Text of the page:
French firm pulls out of controversial Jerusalem cable car project

Palestinian Authority complained to Paris about Safege’s involvement in the project. French finance and foreign ministries warned the company about the legal risks, and it pulled out.

By Nir Hasson | Haaretz | Mar. 25, 2015 |

Safege of France, which was slated to play a key planning role in the Jerusalem cable car project, has canceled its participation after being warned against it by the French finance and foreign ministries, a Wednesday media report said.

To “avoid giving any political interpretation,” Suez Environnement “has decided not to continue,” Le Figaro on Wednesday quoted a spokesman for Safege’s parent as saying.

Another French company that was mentioned in connection with the Jerusalem cable car has also declined to get involved.

The project, described in detail in Haaretz three weeks ago, is expected to encounter much opposition for its political as well as environmental and urban-planning implications. Many observers are skeptical that the plan will ever come to fruition.

Erekat’s initiative

Le Figaro reported that on March 10, Saeb Erekat, the Palestinians’ chief negotiator, contacted French Foreign Minister Laurent Fabius to complain about the French company’s willingness to take part in building the cable car in East Jerusalem.

“The plan will lead to the illegal expropriation of private property, some of which belongs to the Waqf,” Erekat wrote to Fabius. The Waqf controls the major Islamic sites around the Old City, including the Al-Aqsa Mosque.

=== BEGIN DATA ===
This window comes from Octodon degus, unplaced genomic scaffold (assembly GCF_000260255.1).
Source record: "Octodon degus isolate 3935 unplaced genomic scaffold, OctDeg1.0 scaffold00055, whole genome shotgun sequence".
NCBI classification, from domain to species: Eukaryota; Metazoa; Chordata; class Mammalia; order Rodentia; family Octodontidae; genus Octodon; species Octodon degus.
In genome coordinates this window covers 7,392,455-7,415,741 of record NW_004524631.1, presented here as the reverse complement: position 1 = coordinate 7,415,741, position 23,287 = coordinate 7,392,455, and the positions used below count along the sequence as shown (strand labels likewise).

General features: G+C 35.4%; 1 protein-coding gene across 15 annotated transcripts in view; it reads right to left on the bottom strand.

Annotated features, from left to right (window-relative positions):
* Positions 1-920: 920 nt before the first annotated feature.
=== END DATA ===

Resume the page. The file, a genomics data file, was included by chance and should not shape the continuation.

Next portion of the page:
Subsequently, the French administration secretly called a meeting with Safege’s directors. On March 12, the French Finance Ministry warned Safege’s board about the legal risks the project entailed, and the company says it sought a legal opinion on the matter.

Another French company that had expressed interest in the project, Puma, has since declined to get involved, too. On March 10, Puma, a prominent company in cable transportation, said it “did not sign any contract and did not conduct preliminary feasibility inspection for the construction project in Jerusalem,” according to Le Figaro.

Goal: reducing traffic

The Jerusalem plan envisions a cable car system that would substitute for other transport modes to the Western Wall area and other sites in Jerusalem’s historic basin.

A presentation prepared by the planners, and seen by Haaretz, shows four planned cable car stations: at the First Train Station at the end of Emek Refaim Street; next to Dung Gate by the Western Wall; next to the Seven Arches Hotel on the Mount of Olives; and near Gethsemane.

The cost is estimated at NIS 125 million ($31.7 million). Supporters of the project expect the new system to significantly reduce vehicle traffic around the Old City.

The project has yet to be submitted to the planning committees for approval, but it is being energetically promoted by the municipality and the Jerusalem Development Authority (a part-government, part-municipal body).

The right-wing organization Elad, which operates the City of David National Park, is also promoting the project.

Budget items

Documents from the JDA’s tenders committee show that in the past year, a budget of more than 1 million shekels was allotted to promote the project. Correspondence with Safege, at a cost of 87,400 euros, was done to advance the detailed planning of the project.

The JDA also approved correspondence with nine Israeli companies, including a management company, building consultants, electrical engineers, land consultants, accessibility consultants, architects and more.

Some 55,000 shekels was allotted for consultations with Seter Security Consulting about securing the cable car machinery, and 412,000 shekels was allotted to the project’s planners, the firm of Rosenfeld Arens.

At the meetings of the tenders committee, some who were present sought to reduce the costs, since if the planning committees do not approve the plans, this money will have been wasted.